Exploring chemical bonding
Grade level(s):High School (9-12), Grade 9, Grade 10, Grade 11, Grade 12
Atoms bond with each other to achieve a more energetically stable form. Atoms are more stable when their outer electron shell is complete. Atoms bond with each other by either sharing electrons (covalent bond) or transferring electrons (ionic bond).
Atom, molecule, ion, compound, electrons, neutrons, protons, electron shell/level, valence electrons, chemical bonding, ionic bond, covalent bond, electron transfer, metals, non-metals, noble gases, Octet rule
What you need:
You can borrow the following items from the SEP resource center:
- Kit 302: Exploring Chemical Bonds Kit (if you do not have access to the SEP resource center, refer to the "Getting ready" section of this lesson to put your own kit together)
- Periodic tables of the elements (one for each pair of students)
Students work in pairs or groups of three
Students will need enough desk space to lay out the content of the envelopes, so lab benches or tables will work better than individual student desks.
Students will engage in an exploration demonstrating the Octet rule and chemical bonding using paper models of elements forming covalent and ionic compounds.
Students should have explored and grasped the following concepts:
- Matter is everything that has mass and takes up space (See lesson "What is matter?" on SEPlessons.org)
- Matter is made up of tiny particles, called atoms. Atoms contain electrons, neutrons and protons (subatomic particles).
- The periodic table is a way of organizing the elements according to their characteristics and chemical behavior.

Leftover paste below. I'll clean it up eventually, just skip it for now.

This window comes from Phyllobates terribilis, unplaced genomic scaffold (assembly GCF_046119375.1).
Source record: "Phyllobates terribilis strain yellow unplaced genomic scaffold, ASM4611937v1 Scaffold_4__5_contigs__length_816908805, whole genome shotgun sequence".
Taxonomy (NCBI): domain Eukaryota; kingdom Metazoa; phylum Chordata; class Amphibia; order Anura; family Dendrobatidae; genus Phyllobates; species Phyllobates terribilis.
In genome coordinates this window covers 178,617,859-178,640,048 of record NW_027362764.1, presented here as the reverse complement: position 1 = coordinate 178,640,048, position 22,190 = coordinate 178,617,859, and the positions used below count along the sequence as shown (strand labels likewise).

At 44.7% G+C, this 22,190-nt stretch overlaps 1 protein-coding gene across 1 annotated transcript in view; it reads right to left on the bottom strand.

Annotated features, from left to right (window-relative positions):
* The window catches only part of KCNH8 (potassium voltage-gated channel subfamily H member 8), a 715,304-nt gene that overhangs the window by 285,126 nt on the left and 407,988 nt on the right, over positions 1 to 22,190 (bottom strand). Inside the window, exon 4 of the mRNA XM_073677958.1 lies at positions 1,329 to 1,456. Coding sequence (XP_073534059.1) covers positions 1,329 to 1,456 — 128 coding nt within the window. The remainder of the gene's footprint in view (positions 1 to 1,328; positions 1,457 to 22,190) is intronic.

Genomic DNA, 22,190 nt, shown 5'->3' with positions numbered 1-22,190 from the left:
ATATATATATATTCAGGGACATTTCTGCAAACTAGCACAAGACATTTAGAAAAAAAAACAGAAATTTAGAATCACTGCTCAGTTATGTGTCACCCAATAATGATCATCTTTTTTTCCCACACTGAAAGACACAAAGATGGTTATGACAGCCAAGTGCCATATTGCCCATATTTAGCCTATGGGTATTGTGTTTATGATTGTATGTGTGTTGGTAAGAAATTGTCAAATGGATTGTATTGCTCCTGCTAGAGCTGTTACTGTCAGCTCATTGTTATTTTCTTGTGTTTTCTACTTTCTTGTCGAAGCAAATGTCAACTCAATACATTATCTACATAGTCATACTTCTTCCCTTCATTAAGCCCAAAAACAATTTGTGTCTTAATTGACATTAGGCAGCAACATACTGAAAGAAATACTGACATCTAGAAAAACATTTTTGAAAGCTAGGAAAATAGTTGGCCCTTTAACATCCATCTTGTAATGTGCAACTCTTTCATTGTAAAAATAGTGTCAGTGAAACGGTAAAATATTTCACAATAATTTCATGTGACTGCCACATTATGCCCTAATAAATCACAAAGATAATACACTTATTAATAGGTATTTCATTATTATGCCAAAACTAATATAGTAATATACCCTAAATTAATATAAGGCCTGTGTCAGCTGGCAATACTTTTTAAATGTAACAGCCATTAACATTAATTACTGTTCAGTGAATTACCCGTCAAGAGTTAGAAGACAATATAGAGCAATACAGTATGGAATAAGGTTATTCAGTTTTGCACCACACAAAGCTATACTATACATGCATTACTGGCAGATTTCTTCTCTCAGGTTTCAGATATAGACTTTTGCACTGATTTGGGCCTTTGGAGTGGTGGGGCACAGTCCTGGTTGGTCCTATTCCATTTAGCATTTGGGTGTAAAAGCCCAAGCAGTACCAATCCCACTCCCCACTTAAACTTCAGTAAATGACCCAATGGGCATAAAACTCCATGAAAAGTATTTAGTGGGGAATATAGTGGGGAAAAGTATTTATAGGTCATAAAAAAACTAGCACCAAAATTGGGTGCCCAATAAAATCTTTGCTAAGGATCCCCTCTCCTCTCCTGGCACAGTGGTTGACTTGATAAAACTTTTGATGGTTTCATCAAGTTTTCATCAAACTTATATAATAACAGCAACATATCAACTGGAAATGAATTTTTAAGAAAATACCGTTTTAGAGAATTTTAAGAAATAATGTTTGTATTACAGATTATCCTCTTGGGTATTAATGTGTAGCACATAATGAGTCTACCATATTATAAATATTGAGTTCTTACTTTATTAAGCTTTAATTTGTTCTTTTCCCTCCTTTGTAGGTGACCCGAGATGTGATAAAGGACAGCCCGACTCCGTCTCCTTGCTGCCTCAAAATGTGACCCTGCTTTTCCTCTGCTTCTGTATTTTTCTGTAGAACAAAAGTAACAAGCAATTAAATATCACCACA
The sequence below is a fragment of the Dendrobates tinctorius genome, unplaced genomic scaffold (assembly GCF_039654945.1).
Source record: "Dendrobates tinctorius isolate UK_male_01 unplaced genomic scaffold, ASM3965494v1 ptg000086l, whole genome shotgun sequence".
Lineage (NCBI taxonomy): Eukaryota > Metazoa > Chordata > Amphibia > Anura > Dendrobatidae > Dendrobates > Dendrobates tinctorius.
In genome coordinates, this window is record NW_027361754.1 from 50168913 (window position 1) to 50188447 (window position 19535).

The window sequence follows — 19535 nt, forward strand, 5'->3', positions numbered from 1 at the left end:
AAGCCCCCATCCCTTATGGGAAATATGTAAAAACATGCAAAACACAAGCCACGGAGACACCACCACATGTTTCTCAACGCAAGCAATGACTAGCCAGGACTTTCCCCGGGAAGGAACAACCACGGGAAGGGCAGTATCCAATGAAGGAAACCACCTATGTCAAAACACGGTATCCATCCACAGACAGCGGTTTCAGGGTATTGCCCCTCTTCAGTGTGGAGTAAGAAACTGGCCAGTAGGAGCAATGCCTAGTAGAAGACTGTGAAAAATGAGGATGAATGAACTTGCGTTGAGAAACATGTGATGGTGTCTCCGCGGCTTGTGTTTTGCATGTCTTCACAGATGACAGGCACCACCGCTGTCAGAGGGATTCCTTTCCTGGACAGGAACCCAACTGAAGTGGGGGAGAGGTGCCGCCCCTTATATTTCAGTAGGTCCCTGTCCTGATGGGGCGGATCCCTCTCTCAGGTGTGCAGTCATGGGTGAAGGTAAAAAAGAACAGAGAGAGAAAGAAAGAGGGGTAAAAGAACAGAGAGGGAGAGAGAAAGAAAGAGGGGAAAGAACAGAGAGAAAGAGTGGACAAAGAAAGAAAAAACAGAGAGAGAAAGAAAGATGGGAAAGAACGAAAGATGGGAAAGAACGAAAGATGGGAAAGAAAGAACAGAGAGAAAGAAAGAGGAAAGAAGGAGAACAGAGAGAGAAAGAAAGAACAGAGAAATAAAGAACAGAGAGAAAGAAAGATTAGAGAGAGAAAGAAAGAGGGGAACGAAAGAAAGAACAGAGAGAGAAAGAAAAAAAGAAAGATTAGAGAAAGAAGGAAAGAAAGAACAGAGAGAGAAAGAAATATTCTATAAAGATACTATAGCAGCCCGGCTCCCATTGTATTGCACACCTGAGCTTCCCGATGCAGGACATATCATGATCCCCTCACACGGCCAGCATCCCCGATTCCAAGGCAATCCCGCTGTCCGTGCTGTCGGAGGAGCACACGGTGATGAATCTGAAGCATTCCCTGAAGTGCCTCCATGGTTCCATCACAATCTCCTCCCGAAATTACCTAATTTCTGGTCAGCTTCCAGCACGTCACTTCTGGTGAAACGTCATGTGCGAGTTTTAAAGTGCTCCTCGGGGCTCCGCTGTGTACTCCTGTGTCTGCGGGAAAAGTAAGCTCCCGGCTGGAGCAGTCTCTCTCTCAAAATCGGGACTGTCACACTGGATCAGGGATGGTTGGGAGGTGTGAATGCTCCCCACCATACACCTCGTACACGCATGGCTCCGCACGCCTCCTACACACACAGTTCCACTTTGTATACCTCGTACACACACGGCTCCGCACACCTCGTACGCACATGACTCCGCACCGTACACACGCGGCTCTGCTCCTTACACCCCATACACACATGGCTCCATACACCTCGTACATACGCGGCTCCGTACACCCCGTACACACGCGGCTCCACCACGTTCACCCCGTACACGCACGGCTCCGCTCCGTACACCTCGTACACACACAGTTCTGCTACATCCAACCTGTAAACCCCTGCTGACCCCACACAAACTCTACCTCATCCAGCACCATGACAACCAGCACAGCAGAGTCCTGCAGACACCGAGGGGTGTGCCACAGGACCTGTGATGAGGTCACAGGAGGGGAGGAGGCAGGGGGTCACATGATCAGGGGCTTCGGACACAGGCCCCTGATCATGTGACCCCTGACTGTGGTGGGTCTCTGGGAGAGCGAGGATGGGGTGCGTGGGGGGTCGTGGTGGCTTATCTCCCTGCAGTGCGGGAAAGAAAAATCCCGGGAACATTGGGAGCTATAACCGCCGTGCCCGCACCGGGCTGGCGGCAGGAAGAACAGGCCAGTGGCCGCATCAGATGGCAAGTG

- The periodic table can be used to determine the number of protons, electrons and neutrons of atoms of different element.
- The number of protons defines an element.
- The number of valence electrons (electrons in the outer shell) determines the chemical properties of the element.
Students will be able to....
- predict whether two atoms will form a covalent or an ionic bond based on their valence electrons and their position in the periodic table
- model electron transfer between atoms to form ionic bonds and electron sharing between atoms to form covalent bonds
A molecule or compound is made when two or more atoms form a chemical bond, linking them together. The two types of bonds, addressed in this activity, are ionic bonds and covalent bonds. Atoms tend to bond in such a way that they each have a full valence (outer) shell. Molecules or ions tend to be most stable when the outermost electron shells of their constituent atoms contain the maximum number of electrons (for most electron shells that number is 8 = Octet rule). Ionic bonds are made between ions of a metal and a non-metal atom, whereas covalent bonds are made between non-metal atoms.
In an ionic bond, the atoms first transfer electrons between each other, change into ions that then are bound together by the attraction between the oppositely-charged ions. For example, sodium and chloride form an ionic bond, to make NaCl, or table salt. Chlorine (Cl) has seven valence electrons in its outer orbit, but to be in a more stable condition, it needs eight electrons in its outer orbit. On the other hand, Sodium has one valence electron and it would need eight electrons to fill up its outer electron level. A more energetically efficient way to achieve a full outer electron shell for Sodium is to "shed" the single electron in its outer shell instead. Sodium "donates" its single valence electron to Chlorine so that both have 8 electrons in their outer shell. The attraction between the resulting ions, Na+ and Cl-, forms the ionic bond.
In a covalent bond, the atoms are bound by shared electrons. A good example of a covalent bond is that which occurs between two hydrogen atoms. Atoms of hydrogen (H) have one valence electron in their outer (and only) electron shell. Since the capacity of this shell is two electrons, each hydrogen atom will "want" to pick up a second electron. In an effort to pick up a second electron, hydrogen atoms will react with nearby hydrogen (H) atoms to form the compound H2. Both atoms now share their 2 common electrons and achieve the stability of a full valence shell.